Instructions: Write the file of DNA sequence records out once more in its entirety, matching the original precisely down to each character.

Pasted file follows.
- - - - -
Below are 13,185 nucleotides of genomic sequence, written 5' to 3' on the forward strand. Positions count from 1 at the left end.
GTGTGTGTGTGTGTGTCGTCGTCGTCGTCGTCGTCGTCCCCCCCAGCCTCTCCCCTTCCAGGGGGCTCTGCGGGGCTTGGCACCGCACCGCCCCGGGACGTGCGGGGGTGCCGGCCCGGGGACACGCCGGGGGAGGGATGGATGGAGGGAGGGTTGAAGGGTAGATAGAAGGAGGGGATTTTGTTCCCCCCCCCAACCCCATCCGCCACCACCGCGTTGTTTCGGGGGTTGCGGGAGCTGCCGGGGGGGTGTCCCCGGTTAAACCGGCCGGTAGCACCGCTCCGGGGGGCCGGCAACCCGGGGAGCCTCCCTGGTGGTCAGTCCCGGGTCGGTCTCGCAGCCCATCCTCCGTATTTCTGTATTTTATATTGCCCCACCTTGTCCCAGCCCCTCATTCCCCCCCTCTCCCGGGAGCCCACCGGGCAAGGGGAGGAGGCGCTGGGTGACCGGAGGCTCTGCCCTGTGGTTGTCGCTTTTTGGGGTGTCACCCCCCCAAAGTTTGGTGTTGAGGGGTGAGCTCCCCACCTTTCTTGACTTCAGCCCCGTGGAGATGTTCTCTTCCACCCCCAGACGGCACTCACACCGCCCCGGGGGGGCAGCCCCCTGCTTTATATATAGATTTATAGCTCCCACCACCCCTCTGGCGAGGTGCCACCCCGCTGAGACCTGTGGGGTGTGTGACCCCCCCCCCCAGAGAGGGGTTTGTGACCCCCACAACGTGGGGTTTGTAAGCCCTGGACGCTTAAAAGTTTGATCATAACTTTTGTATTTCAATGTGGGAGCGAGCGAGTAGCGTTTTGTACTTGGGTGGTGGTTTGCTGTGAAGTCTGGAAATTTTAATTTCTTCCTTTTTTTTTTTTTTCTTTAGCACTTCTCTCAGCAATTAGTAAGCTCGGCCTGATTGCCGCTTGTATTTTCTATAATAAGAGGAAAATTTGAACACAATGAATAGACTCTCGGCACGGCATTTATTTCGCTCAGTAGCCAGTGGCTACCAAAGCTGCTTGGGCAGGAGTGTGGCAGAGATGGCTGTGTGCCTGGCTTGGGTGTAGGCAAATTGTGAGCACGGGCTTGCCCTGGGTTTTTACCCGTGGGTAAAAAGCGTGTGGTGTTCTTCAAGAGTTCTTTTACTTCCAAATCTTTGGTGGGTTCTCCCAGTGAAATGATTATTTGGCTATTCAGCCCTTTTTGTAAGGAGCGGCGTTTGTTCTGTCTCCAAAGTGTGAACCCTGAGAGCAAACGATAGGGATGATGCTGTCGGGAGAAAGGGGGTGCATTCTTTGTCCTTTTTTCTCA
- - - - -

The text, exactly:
Below are 13,185 nucleotides of genomic sequence, written 5' to 3' on the forward strand. Positions count from 1 at the left end.
GTGTGTGTGTGTGTGTCGTCGTCGTCGTCGTCGTCGTCCCCCCCAGCCTCTCCCCTTCCAGGGGGCTCTGCGGGGCTTGGCACCGCACCGCCCCGGGACGTGCGGGGGTGCCGGCCCGGGGACACGCCGGGGGAGGGATGGATGGAGGGAGGGTTGAAGGGTAGATAGAAGGAGGGGATTTTGTTCCCCCCCCCAACCCCATCCGCCACCACCGCGTTGTTTCGGGGGTTGCGGGAGCTGCCGGGGGGGTGTCCCCGGTTAAACCGGCCGGTAGCACCGCTCCGGGGGGCCGGCAACCCGGGGAGCCTCCCTGGTGGTCAGTCCCGGGTCGGTCTCGCAGCCCATCCTCCGTATTTCTGTATTTTATATTGCCCCACCTTGTCCCAGCCCCTCATTCCCCCCCTCTCCCGGGAGCCCACCGGGCAAGGGGAGGAGGCGCTGGGTGACCGGAGGCTCTGCCCTGTGGTTGTCGCTTTTTGGGGTGTCACCCCCCCAAAGTTTGGTGTTGAGGGGTGAGCTCCCCACCTTTCTTGACTTCAGCCCCGTGGAGATGTTCTCTTCCACCCCCAGACGGCACTCACACCGCCCCGGGGGGGCAGCCCCCTGCTTTATATATAGATTTATAGCTCCCACCACCCCTCTGGCGAGGTGCCACCCCGCTGAGACCTGTGGGGTGTGTGACCCCCCCCCCCAGAGAGGGGTTTGTGACCCCCACAACGTGGGGTTTGTAAGCCCTGGACGCTTAAAAGTTTGATCATAACTTTTGTATTTCAATGTGGGAGCGAGCGAGTAGCGTTTTGTACTTGGGTGGTGGTTTGCTGTGAAGTCTGGAAATTTTAATTTCTTCCTTTTTTTTTTTTTTCTTTAGCACTTCTCTCAGCAATTAGTAAGCTCGGCCTGATTGCCGCTTGTATTTTCTATAATAAGAGGAAAATTTGAACACAATGAATAGACTCTCGGCACGGCATTTATTTCGCTCAGTAGCCAGTGGCTACCAAAGCTGCTTGGGCAGGAGTGTGGCAGAGATGGCTGTGTGCCTGGCTTGGGTGTAGGCAAATTGTGAGCACGGGCTTGCCCTGGGTTTTTACCCGTGGGTAAAAAGCGTGTGGTGTTCTTCAAGAGTTCTTTTACTTCCAAATCTTTGGTGGGTTCTCCCAGTGAAATGATTATTTGGCTATTCAGCCCTTTTTGTAAGGAGCGGCGTTTGTTCTGTCTCCAAAGTGTGAACCCTGAGAGCAAACGATAGGGATGATGCTGTCGGGAGAAAGGGGGTGCATTCTTTGTCCTTTTTTCTCA